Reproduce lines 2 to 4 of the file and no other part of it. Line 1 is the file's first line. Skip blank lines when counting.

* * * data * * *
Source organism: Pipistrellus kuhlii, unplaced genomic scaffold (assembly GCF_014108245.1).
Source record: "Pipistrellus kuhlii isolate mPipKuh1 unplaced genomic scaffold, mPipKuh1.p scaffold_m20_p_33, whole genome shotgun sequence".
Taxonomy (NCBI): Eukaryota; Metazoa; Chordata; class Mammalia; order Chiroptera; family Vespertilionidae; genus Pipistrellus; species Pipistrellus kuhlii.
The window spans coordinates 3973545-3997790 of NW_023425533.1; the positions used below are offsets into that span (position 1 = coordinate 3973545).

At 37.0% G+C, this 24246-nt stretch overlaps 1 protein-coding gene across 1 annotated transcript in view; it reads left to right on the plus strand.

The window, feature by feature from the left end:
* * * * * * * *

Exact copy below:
Source record: "Pipistrellus kuhlii isolate mPipKuh1 unplaced genomic scaffold, mPipKuh1.p scaffold_m20_p_33, whole genome shotgun sequence".
Taxonomy (NCBI): Eukaryota; Metazoa; Chordata; class Mammalia; order Chiroptera; family Vespertilionidae; genus Pipistrellus; species Pipistrellus kuhlii.
The window spans coordinates 3973545-3997790 of NW_023425533.1; the positions used below are offsets into that span (position 1 = coordinate 3973545).